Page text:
Dr. James Boulter, professor of chemistry and biochemistry, and public health and environmental studies, says Blugolds can take a class this fall, titled “Building Sustainability in the Academy,” that will use the complex's building process as a teaching tool.
“They will learn from our own architecture team and then watch as these principles are integrated during design and construction,” Boulter says. “They will become engaged in the process of the creation of one of western Wisconsin’s most advanced and sustainable buildings.”
Xcel Energy says the facility will be the first to participate in a new renewable energy program that will allow it to be powered with up to 100% carbon-free energy through a local solar resource.
In addition, Xcel Energy will assist in developing a pollinator habitat to support bees and butterflies in green spaces and near the utility corridor; donate five solar-powered charging park benches; and partner with the building’s architects and engineers to create charging stations for electronic vehicles.
Mark Stoering, president of Xcel Energy Michigan and Wisconsin, says the company always is looking to help strengthen communities and lead the transition to clean energy. He thanks the partners in the County Materials Complex project for their support and their collaborative efforts on sustainability.
“I often say that Eau Claire, our headquarter city for Xcel Energy Wisconsin and Michigan, is a model for the other 500 communities we serve in Wisconsin,” Stoering says.
The County Materials Complex will be the largest indoor event venue in northwestern Wisconsin. The 170,500-square-foot off-campus facility will contain a fieldhouse with a capacity of 5,000 people and be home to Blugold men’s and women’s basketball.
The total cost of the County Materials Complex will be $100.6 million that includes the $85.6 million multiuse facility and the $15 million Mayo Clinic Health System Diagnostic Imaging and Sports Medicine Center.
On April 6, Pablo Group announced plans to build a 128-suite SpringHill Suites by Marriott hotel adjacent to the County Materials Complex. The building, which will be located alongside the complex and the Chippewa River Trail along Menomonie Street, is scheduled to open in 2024.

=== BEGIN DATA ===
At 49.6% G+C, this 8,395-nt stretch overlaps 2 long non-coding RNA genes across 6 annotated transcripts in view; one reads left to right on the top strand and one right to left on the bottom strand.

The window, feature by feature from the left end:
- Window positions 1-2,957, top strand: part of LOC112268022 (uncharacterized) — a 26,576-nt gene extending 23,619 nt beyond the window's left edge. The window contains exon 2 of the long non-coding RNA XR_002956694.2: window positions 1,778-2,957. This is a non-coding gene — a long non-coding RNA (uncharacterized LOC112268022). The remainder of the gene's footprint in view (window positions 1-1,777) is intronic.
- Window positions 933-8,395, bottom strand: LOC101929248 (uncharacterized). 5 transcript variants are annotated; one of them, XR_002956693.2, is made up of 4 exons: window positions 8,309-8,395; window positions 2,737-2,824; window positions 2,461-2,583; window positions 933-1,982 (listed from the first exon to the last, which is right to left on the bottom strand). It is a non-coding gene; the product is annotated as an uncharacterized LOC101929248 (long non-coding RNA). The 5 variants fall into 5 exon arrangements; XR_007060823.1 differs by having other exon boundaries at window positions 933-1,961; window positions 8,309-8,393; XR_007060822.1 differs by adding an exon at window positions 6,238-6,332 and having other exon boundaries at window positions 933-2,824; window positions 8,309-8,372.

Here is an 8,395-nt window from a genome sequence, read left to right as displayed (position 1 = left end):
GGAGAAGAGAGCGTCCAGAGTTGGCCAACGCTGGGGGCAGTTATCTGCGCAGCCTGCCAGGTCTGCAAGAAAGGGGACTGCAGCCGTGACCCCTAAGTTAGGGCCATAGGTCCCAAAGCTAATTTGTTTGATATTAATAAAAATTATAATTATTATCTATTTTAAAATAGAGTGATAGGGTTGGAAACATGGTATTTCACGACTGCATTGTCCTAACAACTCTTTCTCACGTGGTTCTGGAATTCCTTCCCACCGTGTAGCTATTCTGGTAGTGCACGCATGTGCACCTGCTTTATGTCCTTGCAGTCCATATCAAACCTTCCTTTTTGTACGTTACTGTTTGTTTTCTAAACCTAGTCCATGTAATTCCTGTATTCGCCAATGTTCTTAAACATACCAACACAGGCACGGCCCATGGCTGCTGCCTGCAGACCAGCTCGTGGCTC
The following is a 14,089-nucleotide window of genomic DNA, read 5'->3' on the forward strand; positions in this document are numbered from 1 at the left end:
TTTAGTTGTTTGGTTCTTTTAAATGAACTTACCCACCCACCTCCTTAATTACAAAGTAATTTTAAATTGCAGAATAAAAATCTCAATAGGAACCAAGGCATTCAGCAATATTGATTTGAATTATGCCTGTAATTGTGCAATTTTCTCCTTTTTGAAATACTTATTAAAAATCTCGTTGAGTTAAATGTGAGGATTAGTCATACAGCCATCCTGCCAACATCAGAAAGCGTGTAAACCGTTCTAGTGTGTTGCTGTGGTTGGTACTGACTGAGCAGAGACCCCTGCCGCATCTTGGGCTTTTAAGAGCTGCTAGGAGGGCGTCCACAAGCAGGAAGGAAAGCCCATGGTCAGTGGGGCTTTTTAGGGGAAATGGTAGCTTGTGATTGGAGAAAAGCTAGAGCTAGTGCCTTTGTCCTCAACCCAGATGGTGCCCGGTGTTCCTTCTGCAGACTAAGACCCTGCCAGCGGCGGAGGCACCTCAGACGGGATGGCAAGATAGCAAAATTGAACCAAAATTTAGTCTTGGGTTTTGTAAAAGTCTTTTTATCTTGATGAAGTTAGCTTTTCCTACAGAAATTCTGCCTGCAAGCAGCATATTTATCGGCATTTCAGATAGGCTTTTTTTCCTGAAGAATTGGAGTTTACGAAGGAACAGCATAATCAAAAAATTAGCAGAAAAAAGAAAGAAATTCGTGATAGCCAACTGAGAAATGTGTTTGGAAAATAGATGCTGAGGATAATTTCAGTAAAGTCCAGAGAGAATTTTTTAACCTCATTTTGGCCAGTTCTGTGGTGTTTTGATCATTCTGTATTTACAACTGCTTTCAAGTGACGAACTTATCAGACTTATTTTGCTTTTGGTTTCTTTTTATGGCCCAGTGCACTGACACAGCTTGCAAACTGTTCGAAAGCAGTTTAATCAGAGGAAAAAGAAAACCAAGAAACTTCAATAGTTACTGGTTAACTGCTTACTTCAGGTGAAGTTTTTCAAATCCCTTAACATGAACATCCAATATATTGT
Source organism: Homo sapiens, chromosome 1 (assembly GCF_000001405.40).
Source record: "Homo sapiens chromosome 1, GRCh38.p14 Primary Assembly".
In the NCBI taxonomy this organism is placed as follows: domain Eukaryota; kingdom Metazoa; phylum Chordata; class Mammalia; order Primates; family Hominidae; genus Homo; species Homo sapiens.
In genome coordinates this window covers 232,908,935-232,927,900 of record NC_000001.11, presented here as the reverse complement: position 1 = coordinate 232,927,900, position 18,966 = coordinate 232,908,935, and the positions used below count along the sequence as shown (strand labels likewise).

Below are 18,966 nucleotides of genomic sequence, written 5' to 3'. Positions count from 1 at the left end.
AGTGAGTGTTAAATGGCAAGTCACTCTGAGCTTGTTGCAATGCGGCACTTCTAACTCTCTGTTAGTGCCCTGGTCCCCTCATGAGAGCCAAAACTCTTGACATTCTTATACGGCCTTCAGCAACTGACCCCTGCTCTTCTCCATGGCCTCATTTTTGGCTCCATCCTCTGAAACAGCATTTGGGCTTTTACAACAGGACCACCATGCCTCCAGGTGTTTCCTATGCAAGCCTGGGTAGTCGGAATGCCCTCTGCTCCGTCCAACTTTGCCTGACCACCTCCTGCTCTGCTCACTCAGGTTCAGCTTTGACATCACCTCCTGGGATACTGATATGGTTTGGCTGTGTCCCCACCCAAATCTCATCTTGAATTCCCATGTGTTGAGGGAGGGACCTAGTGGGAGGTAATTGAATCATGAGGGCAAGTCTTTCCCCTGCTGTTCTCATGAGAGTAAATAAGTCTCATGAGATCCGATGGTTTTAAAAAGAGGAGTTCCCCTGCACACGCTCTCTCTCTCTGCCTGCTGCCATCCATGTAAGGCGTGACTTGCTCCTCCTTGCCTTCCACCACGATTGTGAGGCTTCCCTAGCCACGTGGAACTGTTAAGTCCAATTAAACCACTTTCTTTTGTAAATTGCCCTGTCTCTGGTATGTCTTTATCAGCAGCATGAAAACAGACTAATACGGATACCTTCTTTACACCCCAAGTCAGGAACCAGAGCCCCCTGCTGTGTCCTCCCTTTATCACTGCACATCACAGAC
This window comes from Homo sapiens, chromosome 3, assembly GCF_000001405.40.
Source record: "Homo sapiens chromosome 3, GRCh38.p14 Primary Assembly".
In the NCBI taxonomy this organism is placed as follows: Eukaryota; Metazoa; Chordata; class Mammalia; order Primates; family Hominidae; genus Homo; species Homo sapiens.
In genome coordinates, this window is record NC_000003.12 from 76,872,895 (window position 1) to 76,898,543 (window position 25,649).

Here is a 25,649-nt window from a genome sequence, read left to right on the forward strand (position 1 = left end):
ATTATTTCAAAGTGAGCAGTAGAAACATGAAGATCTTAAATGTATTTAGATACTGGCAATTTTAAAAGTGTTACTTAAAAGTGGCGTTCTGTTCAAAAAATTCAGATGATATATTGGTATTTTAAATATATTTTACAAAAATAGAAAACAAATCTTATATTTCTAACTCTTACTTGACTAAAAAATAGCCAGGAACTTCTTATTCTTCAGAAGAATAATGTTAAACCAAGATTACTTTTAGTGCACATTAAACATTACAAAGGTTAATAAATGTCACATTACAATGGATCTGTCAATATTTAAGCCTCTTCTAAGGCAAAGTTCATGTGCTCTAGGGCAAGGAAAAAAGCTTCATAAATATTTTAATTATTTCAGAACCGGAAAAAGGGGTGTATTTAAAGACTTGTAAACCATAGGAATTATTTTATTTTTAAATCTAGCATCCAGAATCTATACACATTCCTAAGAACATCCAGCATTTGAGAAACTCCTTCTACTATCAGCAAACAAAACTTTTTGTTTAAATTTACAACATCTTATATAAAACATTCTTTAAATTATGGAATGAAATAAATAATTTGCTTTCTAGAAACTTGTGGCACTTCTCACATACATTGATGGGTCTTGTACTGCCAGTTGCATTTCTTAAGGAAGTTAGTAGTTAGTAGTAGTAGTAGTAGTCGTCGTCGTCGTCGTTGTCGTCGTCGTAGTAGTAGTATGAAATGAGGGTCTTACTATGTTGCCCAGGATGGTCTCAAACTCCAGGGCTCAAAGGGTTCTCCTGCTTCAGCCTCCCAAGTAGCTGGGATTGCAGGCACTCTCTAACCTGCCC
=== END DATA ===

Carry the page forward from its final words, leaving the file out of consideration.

Pablo Group also plans to build and operate a restaurant with a patio on the banks of the Chippewa River near the County Materials Complex.
County Material Complex sustainability highlights:
- Redevelopment of brownfield site.
- Removal of 80% of total suspended solids from storm water runoff.
- Green vehicle parking.
- (10) Electric vehicle charging stations (plan for more in future).
- Bicycle and pedestrian friendly site and facility.
- Heavy use of native plantings and non-irrigated landscape.
- Greater than 30% indoor water use reduction.
- Greater than 50% outdoor water use reduction.
- Greater than 75% diversion of construction waste from landfill anticipated.
- Enhanced sustainability goals of net-zero energy and net-zero carbon.
- Mechanical building system to include two hundred (200) vertical geothermal wells that utilize naturally occurring ground source heat, rather than producing heat through the combustion of fossil fuels, to heat and cool the building.
- Building will be fully electric and will not consume fossil fuels, thereby significantly reducing overall operational carbon emissions and dramatically increasing carbon offsets.
- LED lighting used throughout the facility.
- Building automation system that provides high level of electrical and mechanical building system control.
- Improved building envelope performance achieved with greater insulation, energy efficient wall systems, and high-performance window and door systems.
- Partnership program with Xcel Energy to provide 100% of facility’s power requirements from a local, offsite solar PV plant.
- Enhanced commissioning, building envelope commissioning and life cycle assessment aimed at improving building performance and understanding environmental impact.
- Monitoring based commissioning and metering of building systems to track performance, adjust, and improve over time.
- Pursuing LEED certification.
- Pursuing WELL Health Safety Rating focused on operational policies, maintenance protocols, and emergency plans to improve the health and well-being of facility occupants.